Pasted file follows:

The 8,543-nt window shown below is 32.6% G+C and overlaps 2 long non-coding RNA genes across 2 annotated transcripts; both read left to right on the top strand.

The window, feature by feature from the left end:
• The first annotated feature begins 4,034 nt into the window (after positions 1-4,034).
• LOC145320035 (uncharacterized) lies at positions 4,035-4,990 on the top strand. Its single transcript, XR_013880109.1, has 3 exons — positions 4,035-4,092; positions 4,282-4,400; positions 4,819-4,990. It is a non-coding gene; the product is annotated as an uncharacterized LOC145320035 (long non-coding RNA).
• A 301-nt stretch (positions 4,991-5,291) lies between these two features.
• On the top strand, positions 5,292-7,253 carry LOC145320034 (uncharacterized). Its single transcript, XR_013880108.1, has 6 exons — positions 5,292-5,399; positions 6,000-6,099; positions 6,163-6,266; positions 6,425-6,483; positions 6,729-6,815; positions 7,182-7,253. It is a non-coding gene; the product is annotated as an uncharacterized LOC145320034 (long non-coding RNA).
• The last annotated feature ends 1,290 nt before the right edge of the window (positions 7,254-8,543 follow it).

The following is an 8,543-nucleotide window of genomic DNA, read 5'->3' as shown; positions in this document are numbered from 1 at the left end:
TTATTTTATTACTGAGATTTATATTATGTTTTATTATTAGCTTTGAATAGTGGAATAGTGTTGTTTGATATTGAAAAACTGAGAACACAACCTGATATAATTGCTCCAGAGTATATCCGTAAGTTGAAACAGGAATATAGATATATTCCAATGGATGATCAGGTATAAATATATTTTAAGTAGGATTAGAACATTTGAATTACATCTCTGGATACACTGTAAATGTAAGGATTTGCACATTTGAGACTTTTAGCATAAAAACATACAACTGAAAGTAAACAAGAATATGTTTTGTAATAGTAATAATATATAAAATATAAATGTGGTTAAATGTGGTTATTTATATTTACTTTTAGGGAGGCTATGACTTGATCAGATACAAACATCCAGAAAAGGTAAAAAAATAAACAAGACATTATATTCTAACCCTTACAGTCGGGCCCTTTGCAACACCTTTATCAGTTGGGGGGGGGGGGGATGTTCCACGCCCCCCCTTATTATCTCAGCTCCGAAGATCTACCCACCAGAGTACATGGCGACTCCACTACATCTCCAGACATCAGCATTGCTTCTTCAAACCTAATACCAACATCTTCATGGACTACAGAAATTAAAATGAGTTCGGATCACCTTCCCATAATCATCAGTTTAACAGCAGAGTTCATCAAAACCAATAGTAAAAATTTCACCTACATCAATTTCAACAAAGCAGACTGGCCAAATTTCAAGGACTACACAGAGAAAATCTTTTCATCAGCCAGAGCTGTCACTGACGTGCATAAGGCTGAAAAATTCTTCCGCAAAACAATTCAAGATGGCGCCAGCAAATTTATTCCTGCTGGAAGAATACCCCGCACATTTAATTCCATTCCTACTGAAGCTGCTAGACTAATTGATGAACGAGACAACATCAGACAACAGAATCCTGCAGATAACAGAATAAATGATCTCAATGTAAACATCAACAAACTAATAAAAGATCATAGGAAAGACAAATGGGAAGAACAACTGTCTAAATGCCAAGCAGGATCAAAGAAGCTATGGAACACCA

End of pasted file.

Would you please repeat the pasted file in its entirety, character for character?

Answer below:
The 8,543-nt window shown below is 32.6% G+C and overlaps 2 long non-coding RNA genes across 2 annotated transcripts; both read left to right on the top strand.

The window, feature by feature from the left end:
• The first annotated feature begins 4,034 nt into the window (after positions 1-4,034).
• LOC145320035 (uncharacterized) lies at positions 4,035-4,990 on the top strand. Its single transcript, XR_013880109.1, has 3 exons — positions 4,035-4,092; positions 4,282-4,400; positions 4,819-4,990. It is a non-coding gene; the product is annotated as an uncharacterized LOC145320035 (long non-coding RNA).
• A 301-nt stretch (positions 4,991-5,291) lies between these two features.
• On the top strand, positions 5,292-7,253 carry LOC145320034 (uncharacterized). Its single transcript, XR_013880108.1, has 6 exons — positions 5,292-5,399; positions 6,000-6,099; positions 6,163-6,266; positions 6,425-6,483; positions 6,729-6,815; positions 7,182-7,253. It is a non-coding gene; the product is annotated as an uncharacterized LOC145320034 (long non-coding RNA).
• The last annotated feature ends 1,290 nt before the right edge of the window (positions 7,254-8,543 follow it).

The following is an 8,543-nucleotide window of genomic DNA, read 5'->3' as shown; positions in this document are numbered from 1 at the left end:
TTATTTTATTACTGAGATTTATATTATGTTTTATTATTAGCTTTGAATAGTGGAATAGTGTTGTTTGATATTGAAAAACTGAGAACACAACCTGATATAATTGCTCCAGAGTATATCCGTAAGTTGAAACAGGAATATAGATATATTCCAATGGATGATCAGGTATAAATATATTTTAAGTAGGATTAGAACATTTGAATTACATCTCTGGATACACTGTAAATGTAAGGATTTGCACATTTGAGACTTTTAGCATAAAAACATACAACTGAAAGTAAACAAGAATATGTTTTGTAATAGTAATAATATATAAAATATAAATGTGGTTAAATGTGGTTATTTATATTTACTTTTAGGGAGGCTATGACTTGATCAGATACAAACATCCAGAAAAGGTAAAAAAATAAACAAGACATTATATTCTAACCCTTACAGTCGGGCCCTTTGCAACACCTTTATCAGTTGGGGGGGGGGGGGATGTTCCACGCCCCCCCTTATTATCTCAGCTCCGAAGATCTACCCACCAGAGTACATGGCGACTCCACTACATCTCCAGACATCAGCATTGCTTCTTCAAACCTAATACCAACATCTTCATGGACTACAGAAATTAAAATGAGTTCGGATCACCTTCCCATAATCATCAGTTTAACAGCAGAGTTCATCAAAACCAATAGTAAAAATTTCACCTACATCAATTTCAACAAAGCAGACTGGCCAAATTTCAAGGACTACACAGAGAAAATCTTTTCATCAGCCAGAGCTGTCACTGACGTGCATAAGGCTGAAAAATTCTTCCGCAAAACAATTCAAGATGGCGCCAGCAAATTTATTCCTGCTGGAAGAATACCCCGCACATTTAATTCCATTCCTACTGAAGCTGCTAGACTAATTGATGAACGAGACAACATCAGACAACAGAATCCTGCAGATAACAGAATAAATGATCTCAATGTAAACATCAACAAACTAATAAAAGATCATAGGAAAGACAAATGGGAAGAACAACTGTCTAAATGCCAAGCAGGATCAAAGAAGCTATGGAACACCA